Author Topic: The role of emotions in meditation  (Read 1838 times)

Cyath

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The role of emotions in meditation
« on: August 31, 2016, 10:27:00 AM »
Has anyone tried to meditate while experiencing powerful negative emotions? (anger, fear etc) I find that it helps to gain some clarity and perspective, but sometimes the emotions are too overwhelming and I have to stop meditating.

I think that over time meditation can help with emotional control, but I also find that sometimes it is actually right NOT to meditate and to let out our emotions in other ways.

What are your experiences?

Re: The role of emotions in meditation
« Reply #1 on: August 31, 2016, 01:31:25 PM »
Meditation helps to be in the moment and look at the emotion instead of getting pre occupied by the object of emotion.

BeHereNow

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Re: The role of emotions in meditation
« Reply #2 on: August 31, 2016, 03:21:57 PM »
I agree that at times, trying to meditate when in the midst of powerful rage, fear or depression can be problematic, especially at the beginning.  I had this problem when I first sat 10-day courses and tried to stick with the 2 hour practice, I went deeper into depression and it caused all kinds of trouble.  I think the reason that happened is that at some level I was resisting the emotions, and didn't have a strong enough container of acceptance and awareness to work with them effectively.

I now find that a gentle yoga and pranayama practice before sitting can be helpful, as well as reading a page or two of some inspiring mindfulness literature (I love Pema Chodron).  Then when I sit with the powerful emotions, I can do so with a spirit of curiosity and care, rather than aggression and trying to get rid of the emotions at some subtle level.
"You are the Sky.  Everything else is just the weather." - Pema Chodron

Suited4Battle

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Re: The role of emotions in meditation
« Reply #3 on: August 31, 2016, 07:34:35 PM »
I have sat when I was very frustrated, anxious/stressed and its a diff experience but I think still worthwhile and I always felt better after

and I can relate to depression becoming stronger bec of meditation and specifically when I have increased my sitting time but I also notice other positive affects, like more awareness,,it seems that sometimes meditation increases these negative emotions but other times positive emotions are increased and it seems like this is just a natural process of becoming more aware of your emotions and therefore experiencing them fuller,,,sometimes it seems like I have to take 2 steps back to then go 3 steps forward but as long as I'm heading in the right direction its all good,,, but its always hard to be objective and aware of this when experiencing the stronger negative emotions, thankful for impermanence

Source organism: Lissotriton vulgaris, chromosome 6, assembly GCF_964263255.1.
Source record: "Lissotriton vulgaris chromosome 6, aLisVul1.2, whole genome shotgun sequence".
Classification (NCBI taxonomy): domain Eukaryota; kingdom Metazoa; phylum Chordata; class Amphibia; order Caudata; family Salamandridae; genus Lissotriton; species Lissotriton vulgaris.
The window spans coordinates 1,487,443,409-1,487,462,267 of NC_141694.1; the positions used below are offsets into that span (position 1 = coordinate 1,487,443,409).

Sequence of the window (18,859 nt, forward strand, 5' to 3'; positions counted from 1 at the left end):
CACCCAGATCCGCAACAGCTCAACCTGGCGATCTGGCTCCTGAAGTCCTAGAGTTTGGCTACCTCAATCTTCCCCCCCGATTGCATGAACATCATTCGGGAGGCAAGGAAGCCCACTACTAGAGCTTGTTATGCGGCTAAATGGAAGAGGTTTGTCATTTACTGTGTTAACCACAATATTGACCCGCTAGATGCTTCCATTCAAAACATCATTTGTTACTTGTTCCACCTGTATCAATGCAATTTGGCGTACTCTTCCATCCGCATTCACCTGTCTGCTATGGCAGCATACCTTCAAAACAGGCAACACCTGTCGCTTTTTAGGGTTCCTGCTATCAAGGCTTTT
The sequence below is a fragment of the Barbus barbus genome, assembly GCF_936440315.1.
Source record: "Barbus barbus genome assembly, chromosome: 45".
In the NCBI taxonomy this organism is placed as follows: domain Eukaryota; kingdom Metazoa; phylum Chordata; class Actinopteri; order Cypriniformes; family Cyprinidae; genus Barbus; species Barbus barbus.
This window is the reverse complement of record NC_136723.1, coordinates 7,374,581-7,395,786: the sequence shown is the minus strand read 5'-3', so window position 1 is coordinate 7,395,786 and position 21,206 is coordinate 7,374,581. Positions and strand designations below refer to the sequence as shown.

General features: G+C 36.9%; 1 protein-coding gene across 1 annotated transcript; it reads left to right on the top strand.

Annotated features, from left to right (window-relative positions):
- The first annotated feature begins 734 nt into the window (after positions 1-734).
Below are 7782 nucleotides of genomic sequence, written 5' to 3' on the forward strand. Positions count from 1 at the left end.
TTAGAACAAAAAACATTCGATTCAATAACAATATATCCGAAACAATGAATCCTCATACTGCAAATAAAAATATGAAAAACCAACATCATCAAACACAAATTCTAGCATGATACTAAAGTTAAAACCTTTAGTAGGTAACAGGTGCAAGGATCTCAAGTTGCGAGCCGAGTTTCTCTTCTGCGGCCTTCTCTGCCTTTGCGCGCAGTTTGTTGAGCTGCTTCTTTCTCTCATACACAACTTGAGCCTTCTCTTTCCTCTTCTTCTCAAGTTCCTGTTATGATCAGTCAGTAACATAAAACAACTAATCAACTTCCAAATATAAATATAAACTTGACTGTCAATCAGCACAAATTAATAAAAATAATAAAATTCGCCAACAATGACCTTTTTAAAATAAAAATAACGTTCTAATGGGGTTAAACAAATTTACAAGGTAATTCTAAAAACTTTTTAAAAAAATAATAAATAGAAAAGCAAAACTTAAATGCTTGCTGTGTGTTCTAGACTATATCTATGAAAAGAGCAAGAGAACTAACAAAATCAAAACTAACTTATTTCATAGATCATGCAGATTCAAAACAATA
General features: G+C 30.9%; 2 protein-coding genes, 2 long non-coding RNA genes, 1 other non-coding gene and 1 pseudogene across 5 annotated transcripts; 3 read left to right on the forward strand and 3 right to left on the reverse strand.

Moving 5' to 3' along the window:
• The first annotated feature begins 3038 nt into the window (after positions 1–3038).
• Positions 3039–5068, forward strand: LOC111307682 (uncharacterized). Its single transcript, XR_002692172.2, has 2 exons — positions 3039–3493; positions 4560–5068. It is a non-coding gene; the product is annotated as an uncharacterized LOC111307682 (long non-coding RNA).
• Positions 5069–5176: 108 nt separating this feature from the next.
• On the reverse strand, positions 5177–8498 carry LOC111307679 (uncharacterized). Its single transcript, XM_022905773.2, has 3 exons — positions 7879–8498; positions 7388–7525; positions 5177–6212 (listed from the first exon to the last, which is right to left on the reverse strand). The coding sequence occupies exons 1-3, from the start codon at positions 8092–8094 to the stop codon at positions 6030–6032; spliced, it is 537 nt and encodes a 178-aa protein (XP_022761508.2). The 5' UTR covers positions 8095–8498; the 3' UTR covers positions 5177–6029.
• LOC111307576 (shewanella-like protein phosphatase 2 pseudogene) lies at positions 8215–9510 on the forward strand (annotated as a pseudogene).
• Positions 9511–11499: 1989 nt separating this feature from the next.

Frightful

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Re: The role of emotions in meditation
« Reply #4 on: August 31, 2016, 07:52:35 PM »
@Cyath: "What are your experiences?"

I've had to deal with this quite a bit from adolescence up into my 50s.  First, I'll just say that I think emotions have a role in life rather than in meditation.....they are an intelligence and guide just like many other faculties.  Since meditation brings greater awareness, it can make sense that emotions can intensify during meditation since we may be growing more aware of emotions that we have been trying, sometimes for years, to keep *out* of awareness.

Some years ago a therapist put me onto meditation as one leg of leading a more emotionally healthy lifestyle and I came to this site because the style of meditation matched what this therapist had recommended.  Nevertheless, I agree that under the weight of intense stressful emotions, it may be good just to sit with those emotions and let them metabolize somewhat before continuing at a later time with meditation.  Although it's too early to assess at this point, this "sitting with" the charged emotions uses elements of a 10-step process described here:  http://pairadocks.blogspot.com/2015/04/the-10-steps-of-emotion-processing.html     Although it is a bit of a sluggish read, there are good approaches here I feel to digesting heavy doses of emotion as a process healthier than just minimizing or repressing those emotions.  So although I don't point-by-point go through all 10-steps with my processing, it offers some structure for making sense of the emotions that might be hijacking our days (and/or nights).  Others may find that this structure can work within their meditation, but I prefer to proceed with the meditation after sitting with the more troublesome emotions first and then maybe later that day or the next day, getting to the meditation.  Those emotions may still arise during the meditation, but then they are dealt with just like any other emotions....observed non-judgmentally, but not capitulated to.  Don't know if this is useful in any way, but may offer some angles to try.